Nunes sends criminal-referral notification to Barr, alleges several ‘potential violations’ in Russia probe

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EXCLUSIVE: Republican Rep. Devin Nunes sent a criminal-referral notification to Attorney General William Barr on Thursday alleging several “potential violations” of the law.

The ranking Republican on the House Intelligence Committee said he and Republican Rep. John Ratcliffe are prepared to brief Barr on alleged misconduct during the FBI’s investigation into Russian meddling and contacts with Trump advisers during the 2016 campaign.

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The referrals stem from the investigation conducted by the House Intelligence Committee when Republicans held the House majority.

“As part of that investigation, Committee Republicans identified several potential violations of law,” Nunes, R-Calif., wrote in a brief letter to Barr on Thursday.

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The notification comes after Barr testified to Congress this week that he is reviewing the “conduct” of the original FBI investigation. During the second of two Capitol Hill appearances on Wednesday, Barr said he believes “spying did occur,” and the question is “whether it was adequately predicated.”

Amid criticism from Democrats who accused him of playing into President Trump’s “deep state” rhetoric, Barr stressed that he just wants to make sure “there was no unauthorized surveillance.”

Nunes has been looking into such surveillance and other issues for months. In his letter Thursday to Barr, Nunes said he would have his staff arrange a time for him and Ratcliffe, R-Texas, to “brief you directly on eight criminal referrals.”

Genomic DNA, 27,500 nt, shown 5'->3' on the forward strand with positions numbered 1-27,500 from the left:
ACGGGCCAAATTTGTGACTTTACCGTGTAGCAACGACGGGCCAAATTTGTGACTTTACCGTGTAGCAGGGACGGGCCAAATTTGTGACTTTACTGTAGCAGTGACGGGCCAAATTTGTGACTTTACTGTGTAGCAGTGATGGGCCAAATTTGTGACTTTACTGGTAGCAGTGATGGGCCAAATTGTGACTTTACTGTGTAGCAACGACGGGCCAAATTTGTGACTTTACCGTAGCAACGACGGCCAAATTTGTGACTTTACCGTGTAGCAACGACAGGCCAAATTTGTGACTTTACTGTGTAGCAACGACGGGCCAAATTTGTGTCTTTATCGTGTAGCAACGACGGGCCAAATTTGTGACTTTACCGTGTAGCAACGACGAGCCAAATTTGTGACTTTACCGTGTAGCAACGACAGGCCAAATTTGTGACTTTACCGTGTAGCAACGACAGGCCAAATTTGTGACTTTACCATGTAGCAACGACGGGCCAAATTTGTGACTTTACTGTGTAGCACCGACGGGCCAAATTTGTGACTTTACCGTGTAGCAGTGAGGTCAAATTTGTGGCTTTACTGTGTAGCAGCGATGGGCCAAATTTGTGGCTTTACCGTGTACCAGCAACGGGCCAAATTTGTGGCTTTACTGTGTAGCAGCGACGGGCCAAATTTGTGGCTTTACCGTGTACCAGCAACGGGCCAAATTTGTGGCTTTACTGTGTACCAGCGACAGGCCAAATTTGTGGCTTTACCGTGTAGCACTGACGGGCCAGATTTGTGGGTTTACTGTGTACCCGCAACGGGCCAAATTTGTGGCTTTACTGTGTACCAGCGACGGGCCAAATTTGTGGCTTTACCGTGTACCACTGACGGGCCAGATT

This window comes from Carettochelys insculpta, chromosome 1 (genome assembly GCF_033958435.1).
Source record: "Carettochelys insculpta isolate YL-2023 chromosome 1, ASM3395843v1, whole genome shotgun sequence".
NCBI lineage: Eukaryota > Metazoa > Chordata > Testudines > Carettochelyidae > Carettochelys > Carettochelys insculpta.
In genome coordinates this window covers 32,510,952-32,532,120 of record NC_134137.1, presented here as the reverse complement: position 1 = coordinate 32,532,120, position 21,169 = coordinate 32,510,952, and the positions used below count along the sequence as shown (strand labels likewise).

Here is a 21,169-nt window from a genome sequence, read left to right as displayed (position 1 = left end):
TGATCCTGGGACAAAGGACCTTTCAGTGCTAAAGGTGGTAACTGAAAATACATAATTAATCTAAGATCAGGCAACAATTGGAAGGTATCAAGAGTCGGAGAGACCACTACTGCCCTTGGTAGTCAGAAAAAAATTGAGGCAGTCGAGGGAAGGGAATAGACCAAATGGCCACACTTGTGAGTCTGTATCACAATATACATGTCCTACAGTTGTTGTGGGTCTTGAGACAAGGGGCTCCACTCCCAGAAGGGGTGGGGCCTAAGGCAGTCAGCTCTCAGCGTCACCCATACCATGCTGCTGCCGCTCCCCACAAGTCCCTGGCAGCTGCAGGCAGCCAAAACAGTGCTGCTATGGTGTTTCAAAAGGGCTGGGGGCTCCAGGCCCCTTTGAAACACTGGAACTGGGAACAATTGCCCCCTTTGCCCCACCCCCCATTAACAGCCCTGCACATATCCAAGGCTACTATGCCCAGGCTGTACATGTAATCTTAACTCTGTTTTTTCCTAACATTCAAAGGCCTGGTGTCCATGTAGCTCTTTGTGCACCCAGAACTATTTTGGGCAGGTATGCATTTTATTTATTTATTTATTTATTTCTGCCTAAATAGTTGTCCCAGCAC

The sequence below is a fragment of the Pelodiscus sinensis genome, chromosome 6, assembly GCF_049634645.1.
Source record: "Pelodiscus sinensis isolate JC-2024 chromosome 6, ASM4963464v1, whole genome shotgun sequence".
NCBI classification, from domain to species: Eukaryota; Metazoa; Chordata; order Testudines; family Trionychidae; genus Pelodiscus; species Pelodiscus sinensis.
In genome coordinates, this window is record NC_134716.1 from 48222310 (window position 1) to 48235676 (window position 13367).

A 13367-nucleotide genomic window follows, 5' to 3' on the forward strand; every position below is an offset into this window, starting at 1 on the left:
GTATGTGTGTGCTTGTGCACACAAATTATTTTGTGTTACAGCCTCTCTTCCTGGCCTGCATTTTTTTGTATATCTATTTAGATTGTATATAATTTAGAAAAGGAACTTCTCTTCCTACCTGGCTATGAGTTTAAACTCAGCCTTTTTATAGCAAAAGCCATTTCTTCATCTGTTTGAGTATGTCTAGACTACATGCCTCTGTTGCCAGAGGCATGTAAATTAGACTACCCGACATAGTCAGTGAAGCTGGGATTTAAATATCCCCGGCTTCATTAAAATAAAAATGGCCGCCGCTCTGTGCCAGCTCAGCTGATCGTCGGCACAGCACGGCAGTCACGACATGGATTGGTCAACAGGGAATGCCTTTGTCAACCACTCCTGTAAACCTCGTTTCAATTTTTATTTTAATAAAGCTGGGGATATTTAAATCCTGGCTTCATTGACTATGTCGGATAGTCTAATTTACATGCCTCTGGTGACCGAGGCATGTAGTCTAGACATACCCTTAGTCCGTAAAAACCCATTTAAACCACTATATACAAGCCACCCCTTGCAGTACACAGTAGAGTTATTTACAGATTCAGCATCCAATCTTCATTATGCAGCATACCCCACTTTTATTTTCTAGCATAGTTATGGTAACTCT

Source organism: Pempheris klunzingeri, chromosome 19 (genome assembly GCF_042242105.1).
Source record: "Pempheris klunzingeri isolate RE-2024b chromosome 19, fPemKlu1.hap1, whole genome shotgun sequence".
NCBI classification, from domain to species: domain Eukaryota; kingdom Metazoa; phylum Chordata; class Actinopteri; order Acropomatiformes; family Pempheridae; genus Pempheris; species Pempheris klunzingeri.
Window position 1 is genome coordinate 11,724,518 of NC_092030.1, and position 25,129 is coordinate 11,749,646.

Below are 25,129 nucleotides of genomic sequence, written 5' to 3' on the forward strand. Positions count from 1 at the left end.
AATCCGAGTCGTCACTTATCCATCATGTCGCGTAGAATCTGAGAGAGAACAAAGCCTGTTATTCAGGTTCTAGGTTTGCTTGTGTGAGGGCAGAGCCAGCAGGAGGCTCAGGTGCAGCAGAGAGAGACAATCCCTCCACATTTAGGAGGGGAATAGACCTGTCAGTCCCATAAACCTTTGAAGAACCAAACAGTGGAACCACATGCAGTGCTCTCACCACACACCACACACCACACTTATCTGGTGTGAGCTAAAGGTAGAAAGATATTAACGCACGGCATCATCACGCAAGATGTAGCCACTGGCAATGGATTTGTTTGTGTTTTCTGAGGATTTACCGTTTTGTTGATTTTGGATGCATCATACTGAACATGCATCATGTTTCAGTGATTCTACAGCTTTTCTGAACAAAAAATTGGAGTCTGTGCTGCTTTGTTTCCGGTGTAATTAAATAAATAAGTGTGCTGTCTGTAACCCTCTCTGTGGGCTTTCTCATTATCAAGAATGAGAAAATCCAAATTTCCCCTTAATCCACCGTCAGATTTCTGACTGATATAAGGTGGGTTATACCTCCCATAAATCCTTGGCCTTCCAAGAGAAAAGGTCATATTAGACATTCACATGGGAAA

The letter did not provide further details on what the referrals will allege but the congressman previously told Fox News the referrals include two for conspiracy, as well as for “global leaks” and for lying, misleading or obstructing congressional investigators.

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The step comes as Republicans have pushed for the release of key documents to uncover the origins of the accusations that the Trump campaign colluded with the Russian government. According to a summary of the now-completed Robert Mueller probe, that investigation did not uncover evidence of collusion. Trump recently told Fox News he would release the entirety of the FISA applications used to surveil one of his top aides, and other related documents.

Nunes earlier told Fox News' "Sunday Morning Futures" that he has been working on the referrals for more than two years, and wanted to wait until Barr’s confirmation.

Nunes asserted that "we've had a lot of concerns with the way intelligence was used" during the Trump-Russia probe.

Redacted versions of FISA documents already released have revealed that the FBI extensively relied on documents produced by Christopher Steele, an anti-Trump British ex-spy working for a firm funded by the Hillary Clinton campaign and Democratic National Committee (DNC), to surveil Trump aide Carter Page. The FISA application did not clearly state that the firm was funded by the Clinton team and DNC.

Further, just nine days before the FBI applied for the FISA warrant to surveil Page, officials were battling with a senior Justice Department official who had "continued concerns" about the "possible bias" of a source pivotal to the application, according to internal text messages obtained by Fox News in March.